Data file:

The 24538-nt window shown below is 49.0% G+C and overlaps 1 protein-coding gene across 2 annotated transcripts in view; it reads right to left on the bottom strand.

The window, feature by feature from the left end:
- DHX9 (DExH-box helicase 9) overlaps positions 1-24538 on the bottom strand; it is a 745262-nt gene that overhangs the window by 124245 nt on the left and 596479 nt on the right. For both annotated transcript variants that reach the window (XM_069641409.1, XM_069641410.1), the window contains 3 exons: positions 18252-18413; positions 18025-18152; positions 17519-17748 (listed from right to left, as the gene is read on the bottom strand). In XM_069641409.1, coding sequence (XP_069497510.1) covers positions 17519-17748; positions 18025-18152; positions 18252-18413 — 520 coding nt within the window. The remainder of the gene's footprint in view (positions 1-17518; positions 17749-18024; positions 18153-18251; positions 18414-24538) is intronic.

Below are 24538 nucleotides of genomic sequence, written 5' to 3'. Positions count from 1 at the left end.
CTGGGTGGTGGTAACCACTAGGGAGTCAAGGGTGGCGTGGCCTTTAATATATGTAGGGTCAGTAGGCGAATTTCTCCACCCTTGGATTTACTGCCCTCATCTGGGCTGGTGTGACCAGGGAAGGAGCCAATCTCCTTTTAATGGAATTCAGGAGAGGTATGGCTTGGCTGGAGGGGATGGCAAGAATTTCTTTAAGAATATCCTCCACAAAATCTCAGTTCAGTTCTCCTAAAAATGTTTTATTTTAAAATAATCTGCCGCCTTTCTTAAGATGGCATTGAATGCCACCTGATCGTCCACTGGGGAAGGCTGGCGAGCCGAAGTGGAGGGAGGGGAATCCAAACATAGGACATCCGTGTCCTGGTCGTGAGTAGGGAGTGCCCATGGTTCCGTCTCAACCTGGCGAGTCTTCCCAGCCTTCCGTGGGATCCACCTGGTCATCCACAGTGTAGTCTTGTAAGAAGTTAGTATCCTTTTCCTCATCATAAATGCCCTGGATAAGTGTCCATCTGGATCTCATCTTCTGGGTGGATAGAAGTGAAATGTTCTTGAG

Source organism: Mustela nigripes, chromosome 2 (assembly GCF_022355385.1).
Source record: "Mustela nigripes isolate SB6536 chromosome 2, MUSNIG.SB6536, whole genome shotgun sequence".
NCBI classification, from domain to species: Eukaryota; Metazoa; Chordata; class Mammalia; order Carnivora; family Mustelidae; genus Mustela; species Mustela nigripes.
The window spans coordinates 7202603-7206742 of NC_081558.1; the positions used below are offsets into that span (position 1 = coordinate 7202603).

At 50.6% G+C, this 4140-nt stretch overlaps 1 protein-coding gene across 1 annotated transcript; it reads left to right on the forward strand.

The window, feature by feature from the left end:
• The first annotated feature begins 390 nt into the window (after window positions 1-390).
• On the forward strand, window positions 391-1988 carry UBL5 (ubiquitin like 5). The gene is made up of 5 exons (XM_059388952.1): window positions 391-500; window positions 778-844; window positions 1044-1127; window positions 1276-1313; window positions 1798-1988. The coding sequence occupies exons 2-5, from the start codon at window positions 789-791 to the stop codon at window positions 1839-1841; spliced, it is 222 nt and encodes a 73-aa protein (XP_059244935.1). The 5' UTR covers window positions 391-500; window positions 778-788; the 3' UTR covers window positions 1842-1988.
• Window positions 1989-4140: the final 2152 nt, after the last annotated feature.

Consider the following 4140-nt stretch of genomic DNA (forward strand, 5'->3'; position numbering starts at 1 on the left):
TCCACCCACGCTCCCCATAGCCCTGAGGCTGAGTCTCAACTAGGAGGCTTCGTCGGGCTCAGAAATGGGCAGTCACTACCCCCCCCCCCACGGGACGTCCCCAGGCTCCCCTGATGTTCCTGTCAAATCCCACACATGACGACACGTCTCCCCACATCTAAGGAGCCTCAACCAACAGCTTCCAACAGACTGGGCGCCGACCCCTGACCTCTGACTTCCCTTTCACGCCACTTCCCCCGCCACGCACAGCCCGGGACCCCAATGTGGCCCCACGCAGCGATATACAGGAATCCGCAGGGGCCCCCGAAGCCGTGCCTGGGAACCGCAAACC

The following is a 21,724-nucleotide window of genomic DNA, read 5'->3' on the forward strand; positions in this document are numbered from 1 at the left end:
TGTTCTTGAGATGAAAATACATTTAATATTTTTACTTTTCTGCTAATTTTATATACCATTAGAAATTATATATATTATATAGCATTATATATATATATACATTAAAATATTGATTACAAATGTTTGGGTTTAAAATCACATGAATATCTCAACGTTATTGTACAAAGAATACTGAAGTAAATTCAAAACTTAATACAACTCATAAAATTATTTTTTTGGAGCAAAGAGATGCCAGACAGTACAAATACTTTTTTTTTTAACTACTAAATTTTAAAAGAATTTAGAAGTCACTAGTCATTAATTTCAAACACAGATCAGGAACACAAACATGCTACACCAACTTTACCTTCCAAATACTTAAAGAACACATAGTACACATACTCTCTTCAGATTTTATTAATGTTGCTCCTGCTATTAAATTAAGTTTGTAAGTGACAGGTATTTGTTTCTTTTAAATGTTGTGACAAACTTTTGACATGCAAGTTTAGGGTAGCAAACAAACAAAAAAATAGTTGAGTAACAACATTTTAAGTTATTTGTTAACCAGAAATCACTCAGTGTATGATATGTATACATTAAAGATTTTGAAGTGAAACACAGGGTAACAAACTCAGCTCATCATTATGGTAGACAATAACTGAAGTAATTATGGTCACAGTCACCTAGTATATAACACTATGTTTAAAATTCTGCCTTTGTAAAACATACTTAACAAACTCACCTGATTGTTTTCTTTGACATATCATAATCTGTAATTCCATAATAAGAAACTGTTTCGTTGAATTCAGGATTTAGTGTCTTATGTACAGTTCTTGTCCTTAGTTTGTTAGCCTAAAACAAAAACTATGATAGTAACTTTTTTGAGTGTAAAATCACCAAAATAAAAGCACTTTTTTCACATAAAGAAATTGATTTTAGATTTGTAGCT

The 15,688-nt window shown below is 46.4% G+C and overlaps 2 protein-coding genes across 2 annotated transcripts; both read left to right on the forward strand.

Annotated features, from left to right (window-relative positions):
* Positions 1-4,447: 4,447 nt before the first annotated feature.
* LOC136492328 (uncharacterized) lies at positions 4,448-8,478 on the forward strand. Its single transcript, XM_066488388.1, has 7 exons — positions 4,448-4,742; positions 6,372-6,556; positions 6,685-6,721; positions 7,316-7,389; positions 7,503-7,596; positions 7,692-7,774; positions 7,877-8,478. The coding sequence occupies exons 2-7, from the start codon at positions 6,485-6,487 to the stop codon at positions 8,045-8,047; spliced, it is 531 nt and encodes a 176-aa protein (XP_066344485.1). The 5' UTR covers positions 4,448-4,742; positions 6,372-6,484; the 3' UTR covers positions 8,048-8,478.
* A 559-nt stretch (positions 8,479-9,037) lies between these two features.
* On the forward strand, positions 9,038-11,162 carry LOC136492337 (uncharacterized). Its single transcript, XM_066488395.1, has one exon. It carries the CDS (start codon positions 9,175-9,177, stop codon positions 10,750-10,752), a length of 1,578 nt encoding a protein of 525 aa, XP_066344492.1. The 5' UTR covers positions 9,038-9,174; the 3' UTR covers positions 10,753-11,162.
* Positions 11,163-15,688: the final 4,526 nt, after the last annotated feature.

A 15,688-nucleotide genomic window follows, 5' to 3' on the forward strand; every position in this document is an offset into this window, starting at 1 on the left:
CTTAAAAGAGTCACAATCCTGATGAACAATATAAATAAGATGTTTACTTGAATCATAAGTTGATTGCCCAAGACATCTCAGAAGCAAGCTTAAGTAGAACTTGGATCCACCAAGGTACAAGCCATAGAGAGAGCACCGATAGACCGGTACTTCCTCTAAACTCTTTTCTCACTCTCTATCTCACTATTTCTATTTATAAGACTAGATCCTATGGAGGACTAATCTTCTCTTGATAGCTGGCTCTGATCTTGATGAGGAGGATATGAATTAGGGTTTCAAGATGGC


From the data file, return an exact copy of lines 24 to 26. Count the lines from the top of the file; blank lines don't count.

* On the forward strand, positions 9,038-11,162 carry LOC136492337 (uncharacterized). Its single transcript, XM_066488395.1, has one exon. It carries the CDS (start codon positions 9,175-9,177, stop codon positions 10,750-10,752), a length of 1,578 nt encoding a protein of 525 aa, XP_066344492.1. The 5' UTR covers positions 9,038-9,174; the 3' UTR covers positions 10,753-11,162.
* Positions 11,163-15,688: the final 4,526 nt, after the last annotated feature.

A 15,688-nucleotide genomic window follows, 5' to 3' on the forward strand; every position in this document is an offset into this window, starting at 1 on the left: